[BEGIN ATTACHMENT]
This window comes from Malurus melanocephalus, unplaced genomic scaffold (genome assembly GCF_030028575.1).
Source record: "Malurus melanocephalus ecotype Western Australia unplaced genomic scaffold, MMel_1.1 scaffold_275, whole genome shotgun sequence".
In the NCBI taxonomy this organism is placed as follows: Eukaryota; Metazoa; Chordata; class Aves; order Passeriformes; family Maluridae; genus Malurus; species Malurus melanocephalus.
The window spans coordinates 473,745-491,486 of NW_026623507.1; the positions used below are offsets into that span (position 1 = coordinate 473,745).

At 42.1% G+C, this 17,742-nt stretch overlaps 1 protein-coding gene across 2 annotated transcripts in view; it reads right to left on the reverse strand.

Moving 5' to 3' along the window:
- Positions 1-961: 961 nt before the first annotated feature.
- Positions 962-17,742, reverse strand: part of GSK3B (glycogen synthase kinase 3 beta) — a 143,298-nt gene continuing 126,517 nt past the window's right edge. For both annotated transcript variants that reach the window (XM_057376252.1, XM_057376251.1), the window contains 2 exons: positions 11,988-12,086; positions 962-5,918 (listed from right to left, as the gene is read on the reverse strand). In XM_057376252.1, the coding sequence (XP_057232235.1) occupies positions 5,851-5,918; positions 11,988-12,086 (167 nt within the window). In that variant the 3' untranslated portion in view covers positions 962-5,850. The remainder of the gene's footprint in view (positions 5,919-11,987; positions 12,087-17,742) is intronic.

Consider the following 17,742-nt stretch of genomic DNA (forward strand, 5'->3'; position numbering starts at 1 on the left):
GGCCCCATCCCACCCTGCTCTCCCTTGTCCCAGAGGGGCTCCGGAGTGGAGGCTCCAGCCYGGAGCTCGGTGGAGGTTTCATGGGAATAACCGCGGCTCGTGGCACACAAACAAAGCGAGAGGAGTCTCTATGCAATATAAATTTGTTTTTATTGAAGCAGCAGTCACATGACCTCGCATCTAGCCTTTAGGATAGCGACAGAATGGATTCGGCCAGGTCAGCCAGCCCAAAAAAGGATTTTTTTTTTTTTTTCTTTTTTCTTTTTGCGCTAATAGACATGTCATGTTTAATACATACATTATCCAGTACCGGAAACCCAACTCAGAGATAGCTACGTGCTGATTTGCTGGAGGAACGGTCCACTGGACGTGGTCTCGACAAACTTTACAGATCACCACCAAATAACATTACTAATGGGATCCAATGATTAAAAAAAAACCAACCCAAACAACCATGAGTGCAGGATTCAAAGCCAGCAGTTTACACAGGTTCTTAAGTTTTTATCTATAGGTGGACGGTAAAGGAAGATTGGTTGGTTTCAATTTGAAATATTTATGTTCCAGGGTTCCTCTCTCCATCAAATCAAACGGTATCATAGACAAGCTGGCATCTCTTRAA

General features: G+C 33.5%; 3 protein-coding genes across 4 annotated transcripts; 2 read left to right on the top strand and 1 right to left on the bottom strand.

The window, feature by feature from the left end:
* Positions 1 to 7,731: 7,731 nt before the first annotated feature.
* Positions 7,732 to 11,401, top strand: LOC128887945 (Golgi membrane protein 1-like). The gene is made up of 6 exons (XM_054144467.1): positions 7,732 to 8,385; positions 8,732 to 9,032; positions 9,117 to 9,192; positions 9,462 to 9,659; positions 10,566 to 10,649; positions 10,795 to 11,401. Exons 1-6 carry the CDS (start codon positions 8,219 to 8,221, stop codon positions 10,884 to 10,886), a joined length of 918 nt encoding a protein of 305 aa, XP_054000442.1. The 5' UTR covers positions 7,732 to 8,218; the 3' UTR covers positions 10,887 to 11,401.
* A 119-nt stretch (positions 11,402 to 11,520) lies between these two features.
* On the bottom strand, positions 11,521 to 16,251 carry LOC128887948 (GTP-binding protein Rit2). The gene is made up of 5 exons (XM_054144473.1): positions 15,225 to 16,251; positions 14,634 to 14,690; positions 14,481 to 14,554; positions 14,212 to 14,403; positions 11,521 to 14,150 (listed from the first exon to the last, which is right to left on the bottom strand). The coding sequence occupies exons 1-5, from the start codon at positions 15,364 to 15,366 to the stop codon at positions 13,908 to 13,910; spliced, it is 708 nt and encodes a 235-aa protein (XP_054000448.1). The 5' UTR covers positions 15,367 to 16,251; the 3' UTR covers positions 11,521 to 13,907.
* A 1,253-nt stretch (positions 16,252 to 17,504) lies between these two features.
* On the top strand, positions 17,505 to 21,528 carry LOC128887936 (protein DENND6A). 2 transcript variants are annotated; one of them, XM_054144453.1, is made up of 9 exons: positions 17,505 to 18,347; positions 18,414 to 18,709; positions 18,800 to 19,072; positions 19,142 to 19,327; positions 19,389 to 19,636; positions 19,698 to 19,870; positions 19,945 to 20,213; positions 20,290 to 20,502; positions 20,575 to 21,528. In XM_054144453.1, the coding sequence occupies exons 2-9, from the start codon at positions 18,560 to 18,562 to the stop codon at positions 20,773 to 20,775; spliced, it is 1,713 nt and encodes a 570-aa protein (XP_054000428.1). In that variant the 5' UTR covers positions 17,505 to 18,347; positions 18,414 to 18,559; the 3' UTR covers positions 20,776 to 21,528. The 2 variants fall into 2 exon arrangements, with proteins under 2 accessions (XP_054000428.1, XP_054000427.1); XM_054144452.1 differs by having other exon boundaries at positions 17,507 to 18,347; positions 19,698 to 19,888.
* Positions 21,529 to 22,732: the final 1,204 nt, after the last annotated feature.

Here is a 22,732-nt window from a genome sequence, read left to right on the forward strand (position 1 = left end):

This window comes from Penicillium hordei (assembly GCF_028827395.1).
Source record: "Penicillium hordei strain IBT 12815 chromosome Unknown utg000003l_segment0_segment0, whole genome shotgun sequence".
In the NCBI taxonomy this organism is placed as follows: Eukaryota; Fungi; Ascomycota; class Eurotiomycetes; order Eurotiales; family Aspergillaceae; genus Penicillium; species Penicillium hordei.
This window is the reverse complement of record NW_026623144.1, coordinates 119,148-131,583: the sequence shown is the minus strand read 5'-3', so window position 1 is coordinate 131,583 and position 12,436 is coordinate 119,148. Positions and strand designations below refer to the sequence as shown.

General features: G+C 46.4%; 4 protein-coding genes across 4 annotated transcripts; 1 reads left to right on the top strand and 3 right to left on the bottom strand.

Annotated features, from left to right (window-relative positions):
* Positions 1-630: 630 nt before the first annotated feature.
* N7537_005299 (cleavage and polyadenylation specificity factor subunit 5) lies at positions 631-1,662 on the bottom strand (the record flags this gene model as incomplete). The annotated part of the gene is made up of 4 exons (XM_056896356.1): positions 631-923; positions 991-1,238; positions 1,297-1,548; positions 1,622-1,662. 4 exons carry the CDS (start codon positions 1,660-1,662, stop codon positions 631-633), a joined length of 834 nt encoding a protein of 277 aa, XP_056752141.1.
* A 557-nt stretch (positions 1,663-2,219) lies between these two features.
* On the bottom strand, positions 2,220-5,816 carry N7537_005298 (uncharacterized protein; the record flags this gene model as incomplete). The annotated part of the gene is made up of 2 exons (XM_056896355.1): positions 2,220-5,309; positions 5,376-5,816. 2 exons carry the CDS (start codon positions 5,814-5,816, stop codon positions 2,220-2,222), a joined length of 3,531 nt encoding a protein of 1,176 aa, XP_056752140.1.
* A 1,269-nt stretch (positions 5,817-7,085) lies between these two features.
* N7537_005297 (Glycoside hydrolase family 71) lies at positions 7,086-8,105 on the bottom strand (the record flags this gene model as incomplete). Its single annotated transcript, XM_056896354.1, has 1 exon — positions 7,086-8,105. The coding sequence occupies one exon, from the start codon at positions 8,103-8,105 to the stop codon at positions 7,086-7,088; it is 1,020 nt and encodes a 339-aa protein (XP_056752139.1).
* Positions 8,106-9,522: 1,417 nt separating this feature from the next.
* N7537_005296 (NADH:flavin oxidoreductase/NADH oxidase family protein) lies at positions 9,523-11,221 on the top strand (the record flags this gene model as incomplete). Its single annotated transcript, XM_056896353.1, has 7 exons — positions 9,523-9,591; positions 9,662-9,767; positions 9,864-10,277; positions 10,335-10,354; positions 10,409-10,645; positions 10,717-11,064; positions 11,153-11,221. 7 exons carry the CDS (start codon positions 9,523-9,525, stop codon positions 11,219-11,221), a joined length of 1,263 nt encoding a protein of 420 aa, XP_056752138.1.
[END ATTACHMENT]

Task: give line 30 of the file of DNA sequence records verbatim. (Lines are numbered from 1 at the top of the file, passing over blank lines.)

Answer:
* On the bottom strand, positions 2,220-5,816 carry N7537_005298 (uncharacterized protein; the record flags this gene model as incomplete). The annotated part of the gene is made up of 2 exons (XM_056896355.1): positions 2,220-5,309; positions 5,376-5,816. 2 exons carry the CDS (start codon positions 5,814-5,816, stop codon positions 2,220-2,222), a joined length of 3,531 nt encoding a protein of 1,176 aa, XP_056752140.1.